• Social peer pressure and cyber bullying. For people struggling to fit in with their peers – especially teens and young adults – the pressure to do certain things or act a certain way can be even worse on social media than it is at school or any other offline setting. In some extreme cases, the overwhelming pressure to fit in with everyone posting on social media or becoming the target of a cyber-bullying attack can lead to serious stress, anxiety and even depression.
  • Online interaction substitution for offline interaction. Since people are now connected all the time and you can pull up a friend’s social profile with a click of your mouse or a tap of your smartphone, it’s a lot easier to use online interaction as a substitute for face-to-face interaction. Some people argue that social media actually promotes antisocial human behavior.
  • Distraction and procrastination. How often do you see someone look at their phone? People get distracted by all the social apps and news and messages they receive, leading to all sorts of problems like distracted driving or the lack of gaining someone’s full attention during a conversation. Browsing social media can also feed procrastination habits and become something people turn to in order to avoid certain tasks or responsibilities.
  • Sedentary lifestyle habits and sleep disruption. Lastly, since social networking is all done on some sort of computer or mobile device, it can sometimes promote too much sitting down in one spot for too long. Likewise, staring into the artificial light from a computer or phone screen at night can negatively affect your ability to get a proper night’s sleep. (Here’s how you can reduce that blue light, by the way.)

Social media is NOT going away any time soon.  Those who choose to use it will continue using it although there are definite privacy issues. The top five (5) issues discussed by users are as follows:

  • Account hacking and impersonation.
  • Stalking and harassment
  • Being compelled to turn over passwords
  • The very fine line between effective marketing and privacy intrusion
  • The privacy downside with location-based services

I think these issues are very important and certainly must be considered with using ANY social media platform.  Remember—someone is ALWAYS watching.

 

DISCRIMINATION

June 20, 2018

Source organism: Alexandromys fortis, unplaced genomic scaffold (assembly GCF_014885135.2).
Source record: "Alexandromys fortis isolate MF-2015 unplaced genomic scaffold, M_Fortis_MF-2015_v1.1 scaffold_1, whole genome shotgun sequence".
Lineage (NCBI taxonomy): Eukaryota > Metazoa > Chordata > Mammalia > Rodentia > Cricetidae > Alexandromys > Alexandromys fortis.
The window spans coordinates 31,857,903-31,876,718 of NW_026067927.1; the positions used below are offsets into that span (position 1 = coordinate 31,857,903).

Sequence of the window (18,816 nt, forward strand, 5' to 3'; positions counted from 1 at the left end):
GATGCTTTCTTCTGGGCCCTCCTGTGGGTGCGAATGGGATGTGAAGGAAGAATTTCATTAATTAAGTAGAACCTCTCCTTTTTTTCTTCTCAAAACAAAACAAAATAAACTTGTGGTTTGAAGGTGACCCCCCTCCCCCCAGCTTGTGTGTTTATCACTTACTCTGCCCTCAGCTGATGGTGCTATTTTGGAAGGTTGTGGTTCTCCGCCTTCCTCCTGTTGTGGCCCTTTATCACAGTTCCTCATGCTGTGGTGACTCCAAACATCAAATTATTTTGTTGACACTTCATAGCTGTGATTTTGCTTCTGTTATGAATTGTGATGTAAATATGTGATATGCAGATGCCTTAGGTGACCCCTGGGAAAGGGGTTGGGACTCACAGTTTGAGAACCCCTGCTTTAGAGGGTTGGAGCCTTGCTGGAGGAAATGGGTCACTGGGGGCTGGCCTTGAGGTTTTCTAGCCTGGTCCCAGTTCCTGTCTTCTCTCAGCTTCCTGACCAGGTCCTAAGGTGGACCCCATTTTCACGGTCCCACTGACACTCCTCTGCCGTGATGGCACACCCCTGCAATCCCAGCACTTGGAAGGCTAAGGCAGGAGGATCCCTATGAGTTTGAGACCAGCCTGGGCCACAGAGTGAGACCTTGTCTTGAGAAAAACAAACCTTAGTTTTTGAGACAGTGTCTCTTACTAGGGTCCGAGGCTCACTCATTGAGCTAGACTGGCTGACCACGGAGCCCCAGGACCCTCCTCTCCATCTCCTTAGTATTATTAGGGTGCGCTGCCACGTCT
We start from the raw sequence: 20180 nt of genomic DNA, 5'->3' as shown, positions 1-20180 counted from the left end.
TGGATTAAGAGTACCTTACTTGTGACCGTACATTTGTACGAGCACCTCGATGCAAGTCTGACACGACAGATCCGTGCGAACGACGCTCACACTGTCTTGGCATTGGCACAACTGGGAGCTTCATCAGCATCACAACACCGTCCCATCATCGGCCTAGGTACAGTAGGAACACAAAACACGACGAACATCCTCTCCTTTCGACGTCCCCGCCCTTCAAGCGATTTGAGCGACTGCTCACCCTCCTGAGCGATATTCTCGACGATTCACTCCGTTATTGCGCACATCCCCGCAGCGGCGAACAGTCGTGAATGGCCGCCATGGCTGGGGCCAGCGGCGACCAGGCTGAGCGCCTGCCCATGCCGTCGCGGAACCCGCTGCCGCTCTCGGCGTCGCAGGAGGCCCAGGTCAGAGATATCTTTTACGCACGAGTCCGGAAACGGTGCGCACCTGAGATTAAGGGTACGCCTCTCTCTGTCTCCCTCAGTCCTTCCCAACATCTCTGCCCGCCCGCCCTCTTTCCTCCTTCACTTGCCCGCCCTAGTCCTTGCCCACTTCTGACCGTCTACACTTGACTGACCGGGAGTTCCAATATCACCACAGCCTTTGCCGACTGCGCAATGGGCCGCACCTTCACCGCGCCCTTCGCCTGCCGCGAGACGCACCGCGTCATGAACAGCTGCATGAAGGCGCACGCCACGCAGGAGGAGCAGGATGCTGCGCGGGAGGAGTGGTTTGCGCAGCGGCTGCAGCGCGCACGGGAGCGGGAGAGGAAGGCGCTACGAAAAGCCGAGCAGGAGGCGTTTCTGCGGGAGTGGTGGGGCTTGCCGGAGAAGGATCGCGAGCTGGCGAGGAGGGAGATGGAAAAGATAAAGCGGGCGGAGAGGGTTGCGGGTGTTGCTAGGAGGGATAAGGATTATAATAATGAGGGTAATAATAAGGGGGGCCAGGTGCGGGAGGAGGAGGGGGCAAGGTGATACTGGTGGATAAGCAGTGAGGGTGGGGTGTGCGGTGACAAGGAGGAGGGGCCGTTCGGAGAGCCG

When I think of discrimination I automatically think of whites discriminating against blacks. I’m sure that’s because I’m from the southeastern part of the United States although there is ample evidence that discrimination occurs in all states of the United States.   There are other manners in which discrimination can occur.

From the New York Times we read the following:

“A group that is suing Harvard University is demanding that it publicly release admissions data on hundreds of thousands of applicants, saying the records show a pattern of discrimination against Asian-Americans going back decades.

The group was able to view the documents through its lawsuit, which was filed in 2014 and challenges Harvard’s admissions policies. The plaintiffs said in a letter to the court last week that the documents were so compelling that there was no need for a trial, and that they would ask the judge to rule summarily in their favor based on the documents alone.

The plaintiffs also say that the public — which provides more than half a billion dollars a year in federal funding to Harvard — has a right to see the evidence that the judge will consider in her decision.

Harvard counters that the documents are tantamount to trade secrets, and that even in the unlikely event that the judge agrees to decide the case without a trial, she is likely to use only a fraction of the evidence in her decision. Only that portion, the university says, should be released.”

There is no doubt that Harvard University makes considerable efforts to be “all-inclusive”.  They discriminate against whites and Asian-Americans in favor of African-Americans, Hispanics and the LGBT community.  That is a fact and a form of discrimination.

The EEOC tells us the following are methods of discrimination: